• Ariana says:

      Thank you Monica, you know I should have talk to a Rabbi, but I did not. Now looking back I am glad we went. It did not help me to coupe with death better, but it for sure did not scare my child. What amazes me, is the way death is approach here – part of life. I went to African American funeral once and the people were singing there – that was another shock.

  5. Chanale says:

    Ive actually never heard of any children from my neck of the woods participating in a funeral home field trip but on the other hand we visit the Lubavitcher Rebbes grave with our children all throughout the year.its funny cuz my four year old asks me about death and I like the way you expressed it. Its almost a part of life for this generation whether they have experienced loss first hand or not. I think its ok although I understand it upset you. I just read her a book called Zeydeh about a boy whos grandfather dies and I myself was in tears but she absorbed it beautifully and I felt ok with that. Bottom line may we know of only joy!

    • Ariana says:

      Thank you Chanale, I’ll make sure to check out the book. Last year as a part of Jewish Detroit tour, kids and adults went to visit old Jewish cemetery. Once again – kids were fine, they were making tensile applications off of the graves to take home with them.

  6. It does sound like you had a rough experience. I hope I can help you by sharing my own story.

    I have lived here all my life, in Pennsylvania. And there are still times when something will happen in front of me and my mind is so boggled I cannot think straight. Things happen and I just feel like a train hit me because they are so far out of ordinary reality for me, that I do not understand they could ever happen.

    In time, you will heal from this shock. But, I agree with you that you may never feel strong enough about your past experiences to completely release the pain they bring you. I hope you can heal as much as possible and look at the better side of death.

  7. Ariana says:

    Thank you for sharing your story. My experience was a bit shocking, but I guess it was shocking for me and not for the kids.

  8. Shary Hover says:

    I’ve never heard of visiting a funeral home as a learning experience. It sounds strange to me. I think I would have found it difficult, too, but I’m glad your son didn’t seem upset by the visit. I guess kids are more resiliant than their parents are, maybe because they haven’t had many traumatic experiences to connect to what they see.

  9. Kathy says:

    When I was twelve, I accompanied my mother and an aunt to make arrangements for the funeral of my father’s aunt. I had been there before for funerals and visitations, and the owners were old friends of the family, so it wasn’t completely alien. I listened as forms were filled out and walked with them through the casket room. It felt rather strange at the time, but the experience made death less mysterious and prepared me for what I would have to do someday for my own parents.

  10. Phil says:


    I can appreciate the cultural differences and how this must have seemed shocking and appalling to have to deal with, especially for the reasons you give about how death is viewed from where you’ve come.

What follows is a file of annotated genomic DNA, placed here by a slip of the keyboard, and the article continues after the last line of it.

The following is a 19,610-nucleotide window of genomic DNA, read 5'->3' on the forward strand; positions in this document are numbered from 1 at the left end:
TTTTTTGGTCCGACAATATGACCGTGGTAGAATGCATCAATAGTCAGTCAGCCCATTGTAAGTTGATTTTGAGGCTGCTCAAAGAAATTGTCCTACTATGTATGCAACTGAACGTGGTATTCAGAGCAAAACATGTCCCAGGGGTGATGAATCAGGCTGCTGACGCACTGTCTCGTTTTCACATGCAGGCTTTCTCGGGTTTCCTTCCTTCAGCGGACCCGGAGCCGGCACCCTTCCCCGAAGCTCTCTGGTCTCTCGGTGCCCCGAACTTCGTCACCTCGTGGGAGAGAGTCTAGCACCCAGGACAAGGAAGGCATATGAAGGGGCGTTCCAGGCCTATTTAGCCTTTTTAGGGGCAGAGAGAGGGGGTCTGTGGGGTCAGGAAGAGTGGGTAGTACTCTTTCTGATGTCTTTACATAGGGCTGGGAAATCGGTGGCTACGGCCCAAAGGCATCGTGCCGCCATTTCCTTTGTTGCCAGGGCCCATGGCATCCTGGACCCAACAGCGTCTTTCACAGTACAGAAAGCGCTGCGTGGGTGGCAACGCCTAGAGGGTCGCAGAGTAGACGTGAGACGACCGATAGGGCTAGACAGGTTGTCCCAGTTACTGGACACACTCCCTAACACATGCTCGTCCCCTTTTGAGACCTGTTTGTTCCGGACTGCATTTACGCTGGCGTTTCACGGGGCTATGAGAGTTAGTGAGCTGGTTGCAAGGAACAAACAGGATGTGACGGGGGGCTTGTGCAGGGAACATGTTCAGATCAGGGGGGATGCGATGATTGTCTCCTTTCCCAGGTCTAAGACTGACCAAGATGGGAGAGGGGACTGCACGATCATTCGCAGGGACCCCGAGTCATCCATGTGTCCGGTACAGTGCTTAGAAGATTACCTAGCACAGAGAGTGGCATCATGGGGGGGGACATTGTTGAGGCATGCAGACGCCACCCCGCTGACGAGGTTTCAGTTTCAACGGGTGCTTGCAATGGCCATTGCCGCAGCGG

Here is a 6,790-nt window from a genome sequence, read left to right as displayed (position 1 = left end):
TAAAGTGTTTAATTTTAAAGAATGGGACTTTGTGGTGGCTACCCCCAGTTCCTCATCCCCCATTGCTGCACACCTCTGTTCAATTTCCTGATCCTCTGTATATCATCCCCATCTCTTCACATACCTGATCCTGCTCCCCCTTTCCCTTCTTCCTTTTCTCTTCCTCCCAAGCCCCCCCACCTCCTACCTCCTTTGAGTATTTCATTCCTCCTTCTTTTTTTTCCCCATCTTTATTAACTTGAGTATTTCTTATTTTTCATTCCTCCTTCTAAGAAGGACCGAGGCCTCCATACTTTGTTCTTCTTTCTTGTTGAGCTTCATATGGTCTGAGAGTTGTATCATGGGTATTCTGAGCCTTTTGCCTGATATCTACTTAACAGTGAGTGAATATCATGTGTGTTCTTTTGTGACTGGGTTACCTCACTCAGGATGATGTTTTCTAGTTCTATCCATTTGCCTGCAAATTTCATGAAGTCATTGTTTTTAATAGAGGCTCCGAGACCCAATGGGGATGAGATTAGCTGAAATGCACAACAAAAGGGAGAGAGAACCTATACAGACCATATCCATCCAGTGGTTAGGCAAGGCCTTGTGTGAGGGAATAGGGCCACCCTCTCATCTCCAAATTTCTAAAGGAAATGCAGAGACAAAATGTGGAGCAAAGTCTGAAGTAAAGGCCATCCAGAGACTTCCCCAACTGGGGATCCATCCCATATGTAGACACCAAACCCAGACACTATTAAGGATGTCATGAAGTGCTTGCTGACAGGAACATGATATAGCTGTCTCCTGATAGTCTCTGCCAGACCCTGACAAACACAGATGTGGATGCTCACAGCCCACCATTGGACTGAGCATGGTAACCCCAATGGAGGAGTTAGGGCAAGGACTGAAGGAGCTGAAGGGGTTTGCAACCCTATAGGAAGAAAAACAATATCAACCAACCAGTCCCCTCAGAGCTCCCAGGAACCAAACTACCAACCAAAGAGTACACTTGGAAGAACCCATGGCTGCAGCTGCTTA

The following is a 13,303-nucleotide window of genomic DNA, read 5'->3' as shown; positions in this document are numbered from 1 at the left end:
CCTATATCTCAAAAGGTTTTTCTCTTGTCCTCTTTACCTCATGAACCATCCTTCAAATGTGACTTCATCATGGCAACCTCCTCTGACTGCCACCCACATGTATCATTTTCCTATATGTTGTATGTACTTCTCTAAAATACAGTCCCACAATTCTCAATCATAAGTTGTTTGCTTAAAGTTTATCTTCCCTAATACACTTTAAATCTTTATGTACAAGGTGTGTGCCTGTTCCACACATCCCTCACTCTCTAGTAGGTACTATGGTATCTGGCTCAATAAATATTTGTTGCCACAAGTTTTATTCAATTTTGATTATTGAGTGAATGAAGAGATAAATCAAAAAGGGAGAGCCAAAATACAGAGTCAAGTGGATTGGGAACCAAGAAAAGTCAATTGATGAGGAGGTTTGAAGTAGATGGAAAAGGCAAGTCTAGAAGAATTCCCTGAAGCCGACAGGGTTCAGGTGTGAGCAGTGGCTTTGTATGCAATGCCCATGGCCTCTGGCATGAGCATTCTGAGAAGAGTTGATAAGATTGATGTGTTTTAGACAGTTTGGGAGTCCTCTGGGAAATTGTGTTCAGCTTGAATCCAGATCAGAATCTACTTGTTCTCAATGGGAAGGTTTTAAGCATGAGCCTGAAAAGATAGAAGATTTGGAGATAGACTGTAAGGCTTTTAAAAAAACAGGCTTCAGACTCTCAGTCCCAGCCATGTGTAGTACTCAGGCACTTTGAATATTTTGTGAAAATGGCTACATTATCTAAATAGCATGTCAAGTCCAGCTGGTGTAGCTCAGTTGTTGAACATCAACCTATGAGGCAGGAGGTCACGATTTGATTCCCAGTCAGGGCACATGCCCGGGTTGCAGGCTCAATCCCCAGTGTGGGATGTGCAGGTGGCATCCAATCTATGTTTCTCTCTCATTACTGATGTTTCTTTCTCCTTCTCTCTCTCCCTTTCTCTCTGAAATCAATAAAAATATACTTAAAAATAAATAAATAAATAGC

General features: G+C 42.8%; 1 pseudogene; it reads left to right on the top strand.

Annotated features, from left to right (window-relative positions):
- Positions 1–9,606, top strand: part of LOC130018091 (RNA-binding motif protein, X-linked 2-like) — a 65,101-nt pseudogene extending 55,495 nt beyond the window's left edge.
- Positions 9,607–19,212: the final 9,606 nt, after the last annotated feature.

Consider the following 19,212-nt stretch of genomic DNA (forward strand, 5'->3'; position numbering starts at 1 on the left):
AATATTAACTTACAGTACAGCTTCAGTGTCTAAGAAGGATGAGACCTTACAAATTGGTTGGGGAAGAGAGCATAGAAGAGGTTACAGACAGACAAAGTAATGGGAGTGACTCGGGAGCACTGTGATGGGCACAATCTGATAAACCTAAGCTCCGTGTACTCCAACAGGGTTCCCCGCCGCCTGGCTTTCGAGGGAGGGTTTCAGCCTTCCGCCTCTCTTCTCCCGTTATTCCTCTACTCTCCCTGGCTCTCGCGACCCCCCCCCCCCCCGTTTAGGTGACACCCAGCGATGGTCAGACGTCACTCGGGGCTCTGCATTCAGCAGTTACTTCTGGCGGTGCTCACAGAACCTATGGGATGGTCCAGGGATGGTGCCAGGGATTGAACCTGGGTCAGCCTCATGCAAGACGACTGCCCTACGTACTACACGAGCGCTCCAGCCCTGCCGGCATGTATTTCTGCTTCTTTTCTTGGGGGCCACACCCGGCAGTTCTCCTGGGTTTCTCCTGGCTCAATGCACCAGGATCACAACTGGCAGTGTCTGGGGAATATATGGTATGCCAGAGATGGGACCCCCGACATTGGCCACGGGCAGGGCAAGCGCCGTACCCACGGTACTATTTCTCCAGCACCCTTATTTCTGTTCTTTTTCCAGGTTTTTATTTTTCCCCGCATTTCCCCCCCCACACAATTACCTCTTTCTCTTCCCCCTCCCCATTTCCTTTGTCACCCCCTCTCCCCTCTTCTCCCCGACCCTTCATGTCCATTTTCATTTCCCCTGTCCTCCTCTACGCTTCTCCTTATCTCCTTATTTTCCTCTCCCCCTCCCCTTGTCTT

I am not sure there is any one way to feel about death. Let’s face it, in a hundred years from now, nearly 7 billion people will have died, and no one yet in the history of man has escaped that fate, so death is a normal process, one that validates life itself. There is no hot without cold, light without dark, day without night, and life without death. The concept of a funeral and burial is more about the living than it is about the dead. I can understand great remorse and grief in a life that was cut short – my own brother died at 10 of leukemia when I was a teen. That was a difficult funeral indeed. Yet when one has lived a good, full life, a funeral need not take on such a somber tragic tone.

    I’m glad you survived the trauma, and that your son is handling the situation well. You deserve a lot of credit for staying tough in a difficult situation.

    Advance congratulations on your son’s upcoming B’nai Mitzvah.

    • Ariana says:

      I love how you are looking at, and you are right there is no other way to look at death and 100 years from now over 7 billion people will be dead….. so sad – put part of life!

  11. It wasn’t too long ago here in the U.S. that people had wakes in their home. My parents grew up with that. You are a good mom to be brave and go with your son. I’m sure he laughed at your fear!

  12. Hey, sorry I creeped you out on my blog. Death to me is not something creepy, but something natural. Enjoyed reading about your tour. HF

  13. Leah says:

    I’m with you on this one. I have a hard time with death and can’t imagine being comfortable with that field trip. And the caskets, yikes! I think staying back was the right choice.

  14. Bella says:

    Ariana, I can imagine how this experience would serve to trigger unpleasant memories in you and I’m sorry that this was the case. I’m glad your son was able to learn from the activity and wasn’t traumatized in any way. Judaism places strong emphasis on death and the necessary rituals that go hand in hand with it. Perhaps this was the reason they chose to do this field trip? In any case, I’m glad you were able to share in this experience with your child.